24 Nisan

Parashat Shemini begins “and it came to pass on the eighth day” but what had happened during the prior seven days? For that we have to go back to the end of the last parashah, Tzav where Aaron and his four sons were told not to leave the Tent for seven days and nights. There they would go through a training period which would end with their inauguration into the newly established Priesthood. It was a ceremony filled with excitement. The new nation of Israel would attend an elaborate ceremony with Moshe anointing them with oil, consecrating, i.e., separating them for their special roles to be the link between God and the people.

Moshe said, “…this is what the LORD commanded you to do and the ‘Kvod’, the Glory of the LORD shall appear to you. a fire came out before the LORD and consumed the burnt offering…. the people saw and fell on their faces.”

This awe-inspiring scene was immediately followed by a horrific one where Nadab and Abihu, Aaron’s two older sons, offered “eish zara”, strange fire to the LORD which He had not commanded them to do… and they died there before the LORD”.  “Then Moses said to Aaron, I will be separated from the other gods for those who approach me, and the people will see my Glory. “

This theme of being separated is crucial to understanding Leviticus.  Not only was the Bore Olam to be separated from any other god, but the Israelites were to be separated from all the idolatrous nations. They were to lead the way for humanity to know that there is only one Creator of everyone and everything.

Aaron, of course, was devastated, but he remained silent. Moshe got upset with him because he refused to perform the rest of the liturgical service.  But when he explained to Moshe that he couldn’t because that would have been hypocritical,  Moshe understood.  This shows us that our God understands and cares about our feelings. He is not rigid or religious like those who are more worried about how they appear to others than showing themselves for who they are. The Creator knows our hearts, our intentions. We can’t fool God; He knows when we are being hypocrites. He is more interested in our moral behaviour than an empty, religious, external display.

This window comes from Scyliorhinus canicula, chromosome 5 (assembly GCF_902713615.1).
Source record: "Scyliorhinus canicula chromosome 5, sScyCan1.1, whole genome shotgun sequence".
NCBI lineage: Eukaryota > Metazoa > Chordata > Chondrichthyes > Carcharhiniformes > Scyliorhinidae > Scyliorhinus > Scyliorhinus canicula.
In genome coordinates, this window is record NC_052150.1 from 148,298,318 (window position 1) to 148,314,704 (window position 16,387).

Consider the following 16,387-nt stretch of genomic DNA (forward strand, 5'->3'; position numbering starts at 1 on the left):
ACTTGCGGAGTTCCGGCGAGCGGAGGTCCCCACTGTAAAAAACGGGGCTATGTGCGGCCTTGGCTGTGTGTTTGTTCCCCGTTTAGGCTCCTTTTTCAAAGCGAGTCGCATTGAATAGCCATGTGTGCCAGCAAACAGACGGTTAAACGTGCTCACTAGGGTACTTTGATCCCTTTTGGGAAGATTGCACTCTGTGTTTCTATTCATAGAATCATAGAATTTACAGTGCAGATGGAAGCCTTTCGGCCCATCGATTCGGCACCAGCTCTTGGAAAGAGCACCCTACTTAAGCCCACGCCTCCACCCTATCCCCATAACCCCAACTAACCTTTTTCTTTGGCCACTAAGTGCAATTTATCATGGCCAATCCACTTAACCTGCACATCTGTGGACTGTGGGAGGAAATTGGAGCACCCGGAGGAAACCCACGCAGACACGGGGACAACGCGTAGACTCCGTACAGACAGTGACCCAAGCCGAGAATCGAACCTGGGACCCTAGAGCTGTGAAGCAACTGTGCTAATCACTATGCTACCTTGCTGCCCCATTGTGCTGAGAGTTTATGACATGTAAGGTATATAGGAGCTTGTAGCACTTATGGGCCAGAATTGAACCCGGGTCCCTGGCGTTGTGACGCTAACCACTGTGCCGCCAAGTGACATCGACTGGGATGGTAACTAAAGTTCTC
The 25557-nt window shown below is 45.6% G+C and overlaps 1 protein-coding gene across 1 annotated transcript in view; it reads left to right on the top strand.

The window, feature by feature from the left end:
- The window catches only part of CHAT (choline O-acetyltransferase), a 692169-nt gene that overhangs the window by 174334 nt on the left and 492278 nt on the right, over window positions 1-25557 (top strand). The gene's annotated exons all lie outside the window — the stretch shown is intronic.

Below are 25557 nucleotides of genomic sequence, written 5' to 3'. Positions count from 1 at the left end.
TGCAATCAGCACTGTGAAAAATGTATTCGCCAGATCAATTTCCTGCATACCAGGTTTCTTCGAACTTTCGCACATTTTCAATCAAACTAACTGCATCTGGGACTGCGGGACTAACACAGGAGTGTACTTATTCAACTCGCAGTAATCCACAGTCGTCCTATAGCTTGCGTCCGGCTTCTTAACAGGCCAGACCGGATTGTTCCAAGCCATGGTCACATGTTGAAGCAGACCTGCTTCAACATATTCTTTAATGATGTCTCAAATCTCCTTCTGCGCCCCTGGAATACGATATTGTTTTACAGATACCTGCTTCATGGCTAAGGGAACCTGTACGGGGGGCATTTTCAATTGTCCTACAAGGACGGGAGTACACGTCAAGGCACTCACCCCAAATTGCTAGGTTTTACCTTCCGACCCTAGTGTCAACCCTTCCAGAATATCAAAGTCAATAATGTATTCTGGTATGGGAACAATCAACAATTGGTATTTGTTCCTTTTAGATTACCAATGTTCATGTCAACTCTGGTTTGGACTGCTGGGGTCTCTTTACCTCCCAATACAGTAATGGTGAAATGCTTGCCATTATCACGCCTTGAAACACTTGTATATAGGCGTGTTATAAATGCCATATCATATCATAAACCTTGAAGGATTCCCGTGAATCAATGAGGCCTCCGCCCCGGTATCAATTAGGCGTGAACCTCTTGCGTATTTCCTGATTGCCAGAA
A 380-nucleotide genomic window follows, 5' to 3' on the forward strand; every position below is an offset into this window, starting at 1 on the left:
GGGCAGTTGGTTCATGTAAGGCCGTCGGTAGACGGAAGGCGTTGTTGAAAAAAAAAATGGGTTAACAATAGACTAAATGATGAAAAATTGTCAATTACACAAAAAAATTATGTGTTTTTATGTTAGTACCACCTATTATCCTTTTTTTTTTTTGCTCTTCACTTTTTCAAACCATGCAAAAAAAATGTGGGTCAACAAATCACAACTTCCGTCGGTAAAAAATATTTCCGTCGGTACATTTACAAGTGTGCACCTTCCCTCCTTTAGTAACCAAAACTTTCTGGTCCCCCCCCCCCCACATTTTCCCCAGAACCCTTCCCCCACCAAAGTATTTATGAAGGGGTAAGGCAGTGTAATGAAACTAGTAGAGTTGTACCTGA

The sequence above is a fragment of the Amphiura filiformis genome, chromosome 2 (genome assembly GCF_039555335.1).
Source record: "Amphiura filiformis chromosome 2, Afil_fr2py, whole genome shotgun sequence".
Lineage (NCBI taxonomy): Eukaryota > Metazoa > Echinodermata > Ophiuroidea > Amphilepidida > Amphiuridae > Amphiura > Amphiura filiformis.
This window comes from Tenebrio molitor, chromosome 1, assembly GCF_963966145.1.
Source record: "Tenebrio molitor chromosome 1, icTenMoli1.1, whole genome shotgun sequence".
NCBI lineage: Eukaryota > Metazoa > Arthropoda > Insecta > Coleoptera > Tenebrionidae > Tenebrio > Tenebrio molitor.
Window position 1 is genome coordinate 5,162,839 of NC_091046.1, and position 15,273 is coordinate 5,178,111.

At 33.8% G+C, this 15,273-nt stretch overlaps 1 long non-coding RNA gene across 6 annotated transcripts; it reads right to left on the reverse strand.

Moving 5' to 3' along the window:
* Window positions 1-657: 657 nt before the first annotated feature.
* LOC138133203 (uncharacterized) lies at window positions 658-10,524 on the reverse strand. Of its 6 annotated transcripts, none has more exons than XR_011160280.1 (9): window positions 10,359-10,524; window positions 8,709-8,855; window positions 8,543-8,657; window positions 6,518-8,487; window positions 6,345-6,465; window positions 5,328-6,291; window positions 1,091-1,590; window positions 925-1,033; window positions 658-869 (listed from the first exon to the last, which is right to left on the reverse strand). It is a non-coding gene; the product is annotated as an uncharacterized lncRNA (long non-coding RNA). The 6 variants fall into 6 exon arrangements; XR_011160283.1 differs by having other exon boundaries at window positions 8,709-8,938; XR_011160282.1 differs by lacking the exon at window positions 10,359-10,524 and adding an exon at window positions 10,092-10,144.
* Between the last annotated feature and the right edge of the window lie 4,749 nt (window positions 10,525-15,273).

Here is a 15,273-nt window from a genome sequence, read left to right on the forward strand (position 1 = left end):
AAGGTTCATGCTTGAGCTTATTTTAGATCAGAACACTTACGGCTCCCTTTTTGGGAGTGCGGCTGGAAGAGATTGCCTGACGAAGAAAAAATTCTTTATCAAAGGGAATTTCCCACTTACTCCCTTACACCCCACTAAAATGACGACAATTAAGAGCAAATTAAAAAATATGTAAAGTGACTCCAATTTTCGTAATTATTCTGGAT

It seems as if the punishment of Nadab and Abihu was far greater than they deserved, but they were next in line for this newly established priesthood and as such they were called to a higher standard. They would be setting a precedent for all who would follow. There is nothing wrong with tradition when it enhances God’s Words in the Torah, but the danger lies when it replaces them.

In the writings of Mattityahu, Matthew 15, we read that Yeshua argued with the Pharisees about this very thing. When they asked him, “Why do your talmidim break away from the traditions of the elders”, he answered a question with a question, as most Jews do … he said, “…and why do you break away from the Commandments of God for the sake of your traditions. For God said, “Honour your father and your mother” and “Anyone who curses his father or mother will be put to death (He was directly quoting Deut 5:16).” But you say, “If anyone says to his father or mother: Anything I might have used to help you is dedicated to God,6 he is rid of his duty to father or mother.” In this way, you have made God’s Word ineffective by means of your tradition.  Yeshua was constantly directing his people’s attention back to the written Torah, unlike the religious leaders who had prioritized values by saying that if anyone made a vow, whether it was just or not, it had to be kept. In so doing, they were invalidating the Word of the Creator.